Prefrontal cortex executive processes affected by stress in health and disease

Milena Girotti, Samantha M. Adler, Sarah E. Bulin, Elizabeth A. Fucich, Denisse Paredes, David A. Morilak

Research output: Contribution to journalReview articlepeer-review

65 Scopus citations


Prefrontal cortical executive functions comprise a number of cognitive capabilities necessary for goal directed behavior and adaptation to a changing environment. Executive dysfunction that leads to maladaptive behavior and is a symptom of psychiatric pathology can be instigated or exacerbated by stress. In this review we survey research addressing the impact of stress on executive function, with specific focus on working memory, attention, response inhibition, and cognitive flexibility. We then consider the neurochemical pathways underlying these cognitive capabilities and, where known, how stress alters them. Finally, we review work exploring potential pharmacological and non-pharmacological approaches that can ameliorate deficits in executive function. Both preclinical and clinical literature indicates that chronic stress negatively affects executive function. Although some of the circuitry and neurochemical processes underlying executive function have been characterized, a great deal is still unknown regarding how stress affects these processes. Additional work focusing on this question is needed in order to make progress on developing interventions that ameliorate executive dysfunction.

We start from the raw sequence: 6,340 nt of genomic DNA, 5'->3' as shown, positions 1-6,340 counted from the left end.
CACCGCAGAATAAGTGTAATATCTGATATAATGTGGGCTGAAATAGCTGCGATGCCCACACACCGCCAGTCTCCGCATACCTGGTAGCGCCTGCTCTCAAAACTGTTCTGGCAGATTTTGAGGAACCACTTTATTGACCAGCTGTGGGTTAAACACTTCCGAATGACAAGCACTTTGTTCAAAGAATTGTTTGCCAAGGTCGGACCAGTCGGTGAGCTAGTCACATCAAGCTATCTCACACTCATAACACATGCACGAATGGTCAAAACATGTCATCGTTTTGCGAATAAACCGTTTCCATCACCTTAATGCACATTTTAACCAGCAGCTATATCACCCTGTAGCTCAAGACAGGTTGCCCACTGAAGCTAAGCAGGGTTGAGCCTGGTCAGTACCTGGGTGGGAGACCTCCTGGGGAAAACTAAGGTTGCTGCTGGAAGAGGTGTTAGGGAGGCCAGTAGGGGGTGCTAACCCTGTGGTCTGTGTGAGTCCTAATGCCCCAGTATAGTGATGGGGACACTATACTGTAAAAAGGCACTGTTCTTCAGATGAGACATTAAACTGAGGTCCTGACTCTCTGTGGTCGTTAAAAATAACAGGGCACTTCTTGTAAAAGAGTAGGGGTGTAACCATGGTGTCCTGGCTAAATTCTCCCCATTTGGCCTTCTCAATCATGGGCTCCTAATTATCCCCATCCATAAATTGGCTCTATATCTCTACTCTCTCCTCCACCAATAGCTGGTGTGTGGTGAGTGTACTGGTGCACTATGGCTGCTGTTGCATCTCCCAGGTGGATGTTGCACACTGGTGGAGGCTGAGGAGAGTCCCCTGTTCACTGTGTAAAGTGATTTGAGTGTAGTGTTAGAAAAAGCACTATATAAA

Original languageEnglish (US)
Pages (from-to)161-179
Number of pages19
JournalProgress in Neuro-Psychopharmacology and Biological Psychiatry
StatePublished - Jul 13 2018

ASJC Scopus subject areas

  • Pharmacology
  • Biological Psychiatry


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